What is stance detection?
Let’s start by defining the word “stance” which simply means the position of an individual towards an issue or entity. Therefore, stance detection is the inference of stand or position towards an object of evaluation in an automated manner .
Why is it important?
Stance detection has multiple applications which are as follows:
- Provide better recommendations to people:
- Similar people will tend to have similar preferences regardless of their ideologies allowing for recommendations based on the information present
- Triangulate the views of people
- Useful in areas of marketing and polling
- Sub-group populations into segments
- Allows for the discovery of intersecting communities and crafting tailored messages for such groups
How is stance detection different from sentiment analysis?
People tend to mistake one for the other and consider them to be the same. However, stance detection is NOT sentiment analysis. To put in simpler terms, sentiment analysis reflects the emotional state of a user whereas stance detection reflects the position towards a target.
Let’s take a look at this short phrase, “I feel bad he lost”. The sentiment here is negative due to the conveyed emotional state. However, the stance here is positive due to the position the speaker has taken towards the target, “he”, who has lost. This individual is empathetic towards the person who lost leading to a positive stance.
Another example, “I am so glad that he bought the farm (died)”. The sentiment is positive as the person feels a positive emotion. The stance is negative due to the position it takes against the target as it is speaking about the individual passing.
Thus, stance detection and sentiment analysis are detecting different things.
Stance detection in social media
It is important to understand that stance can be expressed in many different ways:
- Phrases, like the ones we discussed in our previous examples
- Hashtags, such as #ClimateAction vs. #ClimateGate showcasing opposing views on one topic of interest (in this case, climate change).
- Images/emojis as well that display a certain stance against the subject at hand
- Type of Interactions, such as constantly liking, retweeting certain type of content on social channels
- User profile information on their social accounts.
Types of stance detection
- Text stance detection: What is the stance in a “text snippet”?
Ex: “Economy is tanking”
– Pro’s: fine-grained
– Con’s: stance is often implicit and difficult to determine, ignores context
- User stance detection: What is the stance of a person/user?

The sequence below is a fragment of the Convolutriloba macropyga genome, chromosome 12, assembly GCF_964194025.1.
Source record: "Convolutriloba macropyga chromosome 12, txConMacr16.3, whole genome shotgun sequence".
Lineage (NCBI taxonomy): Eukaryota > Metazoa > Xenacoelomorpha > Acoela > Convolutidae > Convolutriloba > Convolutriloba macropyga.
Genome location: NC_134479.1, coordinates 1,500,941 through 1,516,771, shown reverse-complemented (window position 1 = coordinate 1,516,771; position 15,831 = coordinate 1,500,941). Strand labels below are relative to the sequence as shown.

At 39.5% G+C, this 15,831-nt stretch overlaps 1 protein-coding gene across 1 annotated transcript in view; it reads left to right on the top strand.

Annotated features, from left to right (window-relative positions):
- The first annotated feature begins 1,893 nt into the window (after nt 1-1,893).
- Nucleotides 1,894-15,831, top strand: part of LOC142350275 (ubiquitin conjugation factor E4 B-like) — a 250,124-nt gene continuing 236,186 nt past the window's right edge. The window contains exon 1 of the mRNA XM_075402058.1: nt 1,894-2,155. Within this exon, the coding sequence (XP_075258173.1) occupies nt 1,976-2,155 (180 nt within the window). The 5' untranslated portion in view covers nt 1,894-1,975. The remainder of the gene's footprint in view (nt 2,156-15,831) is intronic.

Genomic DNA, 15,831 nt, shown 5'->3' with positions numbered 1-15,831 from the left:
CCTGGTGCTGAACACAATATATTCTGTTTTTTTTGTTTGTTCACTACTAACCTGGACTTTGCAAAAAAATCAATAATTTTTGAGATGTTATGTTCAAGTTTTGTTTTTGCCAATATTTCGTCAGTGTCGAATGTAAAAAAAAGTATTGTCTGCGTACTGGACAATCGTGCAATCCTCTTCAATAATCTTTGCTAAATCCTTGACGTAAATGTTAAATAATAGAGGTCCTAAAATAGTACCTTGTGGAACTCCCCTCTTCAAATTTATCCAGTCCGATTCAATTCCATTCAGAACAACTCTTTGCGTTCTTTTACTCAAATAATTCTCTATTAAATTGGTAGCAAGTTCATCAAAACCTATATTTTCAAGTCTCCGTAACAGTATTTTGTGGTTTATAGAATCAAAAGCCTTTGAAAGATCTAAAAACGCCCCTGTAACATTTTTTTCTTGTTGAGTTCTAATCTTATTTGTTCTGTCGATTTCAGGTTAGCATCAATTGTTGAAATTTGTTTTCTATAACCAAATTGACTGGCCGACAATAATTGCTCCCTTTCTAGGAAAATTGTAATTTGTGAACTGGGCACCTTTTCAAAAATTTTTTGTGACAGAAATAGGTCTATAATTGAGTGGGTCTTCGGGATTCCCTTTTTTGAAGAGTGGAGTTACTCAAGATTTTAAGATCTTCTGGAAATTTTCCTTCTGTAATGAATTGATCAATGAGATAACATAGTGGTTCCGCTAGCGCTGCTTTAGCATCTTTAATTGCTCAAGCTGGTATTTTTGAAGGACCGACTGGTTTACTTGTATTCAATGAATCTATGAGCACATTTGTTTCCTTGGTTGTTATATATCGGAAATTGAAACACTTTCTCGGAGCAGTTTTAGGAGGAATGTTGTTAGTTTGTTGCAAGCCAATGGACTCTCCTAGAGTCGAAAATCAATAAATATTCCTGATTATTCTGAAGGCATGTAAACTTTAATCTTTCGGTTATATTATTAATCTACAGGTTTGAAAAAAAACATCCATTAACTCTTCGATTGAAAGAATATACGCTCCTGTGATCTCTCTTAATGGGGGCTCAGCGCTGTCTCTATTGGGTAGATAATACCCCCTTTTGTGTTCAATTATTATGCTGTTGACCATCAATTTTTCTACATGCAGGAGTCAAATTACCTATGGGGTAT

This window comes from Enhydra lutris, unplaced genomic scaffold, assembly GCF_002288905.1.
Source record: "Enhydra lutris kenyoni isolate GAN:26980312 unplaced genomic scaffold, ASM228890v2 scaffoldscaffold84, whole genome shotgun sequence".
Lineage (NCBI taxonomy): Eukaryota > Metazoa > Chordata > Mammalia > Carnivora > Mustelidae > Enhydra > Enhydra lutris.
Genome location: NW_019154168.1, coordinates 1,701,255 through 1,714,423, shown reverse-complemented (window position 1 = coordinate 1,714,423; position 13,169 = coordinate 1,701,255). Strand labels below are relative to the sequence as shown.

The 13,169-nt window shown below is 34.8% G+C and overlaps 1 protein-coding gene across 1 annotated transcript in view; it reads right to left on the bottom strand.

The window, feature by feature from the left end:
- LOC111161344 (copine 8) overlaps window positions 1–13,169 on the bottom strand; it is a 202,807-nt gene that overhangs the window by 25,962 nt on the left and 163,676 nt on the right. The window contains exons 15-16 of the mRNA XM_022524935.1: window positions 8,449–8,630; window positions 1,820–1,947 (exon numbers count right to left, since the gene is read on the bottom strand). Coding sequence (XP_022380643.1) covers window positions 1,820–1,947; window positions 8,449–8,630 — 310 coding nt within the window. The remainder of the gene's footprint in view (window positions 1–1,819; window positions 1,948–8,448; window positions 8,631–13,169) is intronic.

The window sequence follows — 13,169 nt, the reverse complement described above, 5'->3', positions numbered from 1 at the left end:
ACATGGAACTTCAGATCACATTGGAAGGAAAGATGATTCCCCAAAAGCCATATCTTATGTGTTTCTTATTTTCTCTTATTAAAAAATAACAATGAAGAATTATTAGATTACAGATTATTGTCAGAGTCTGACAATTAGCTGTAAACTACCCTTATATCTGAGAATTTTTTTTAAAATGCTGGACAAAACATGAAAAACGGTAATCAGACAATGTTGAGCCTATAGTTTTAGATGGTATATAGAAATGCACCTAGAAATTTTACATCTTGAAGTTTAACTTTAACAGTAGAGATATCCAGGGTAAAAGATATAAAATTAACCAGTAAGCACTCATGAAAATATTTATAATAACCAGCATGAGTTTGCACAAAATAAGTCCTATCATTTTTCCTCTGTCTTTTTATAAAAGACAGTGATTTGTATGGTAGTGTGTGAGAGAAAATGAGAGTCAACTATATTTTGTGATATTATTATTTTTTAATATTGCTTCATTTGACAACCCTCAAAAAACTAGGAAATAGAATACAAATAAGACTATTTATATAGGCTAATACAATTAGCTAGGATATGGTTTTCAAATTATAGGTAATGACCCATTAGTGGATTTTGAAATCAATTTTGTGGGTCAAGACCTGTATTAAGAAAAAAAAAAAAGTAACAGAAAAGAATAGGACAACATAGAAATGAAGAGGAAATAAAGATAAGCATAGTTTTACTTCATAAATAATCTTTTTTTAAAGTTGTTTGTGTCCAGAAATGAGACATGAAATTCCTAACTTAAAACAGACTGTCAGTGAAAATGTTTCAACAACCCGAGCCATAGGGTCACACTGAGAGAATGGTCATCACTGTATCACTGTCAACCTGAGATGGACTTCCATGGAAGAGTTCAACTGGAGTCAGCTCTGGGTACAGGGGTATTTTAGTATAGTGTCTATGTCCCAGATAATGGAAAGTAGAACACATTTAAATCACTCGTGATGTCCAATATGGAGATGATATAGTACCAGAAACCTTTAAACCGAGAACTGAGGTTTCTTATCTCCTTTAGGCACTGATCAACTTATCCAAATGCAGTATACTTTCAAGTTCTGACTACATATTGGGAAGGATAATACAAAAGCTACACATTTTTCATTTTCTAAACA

Ex: user x retweets “@MSNBC: 66% disapprove of Pres. Trump’s handling…new ABC News/Ipsos poll”
– Pro’s: uses lots of context, potentially very accurate
– Con’s: Coarse grained, based on the assumption that the user has a durable stance over time.
- Stance prediction: What might be the stance of a person/user?
This is difficult as it is trying to figure out a person’s stance on a subject without them saying anything about it.
– Pro’s: useful, allows for predictions based in evidence
– Con’s: difficult to be 100% sure
How does social psychology inform stance detection?
Social psychology tells us about two social phenomena. First is “homophily”, which means that individuals who share common characteristics tend to congregate with each other. The second is social influence and pressure, where ideas tends to spread in homophilous groups, leading to wide adoption within the group.
These factors progressively result in so-called echo chambers. This leads individuals in homophilous communities to share socially confirming content from similar sources to maintain their standing within the group. This gets amplified on social media because users can easily choose their social groups.
Stance detection on social media can be performed in different ways by observing and listening to users’ activities.
As discussed above, users with similar stances are more likely to
- Retweet the same accounts
- Listen to the same media
- Use similar hashtags
- Share similar items
- Use similar expressions
- Have similar preferences
- Live next to each other
It is a valuable area of study that helps understand and possibly predict public opinion and behavior, especially for social and political issues.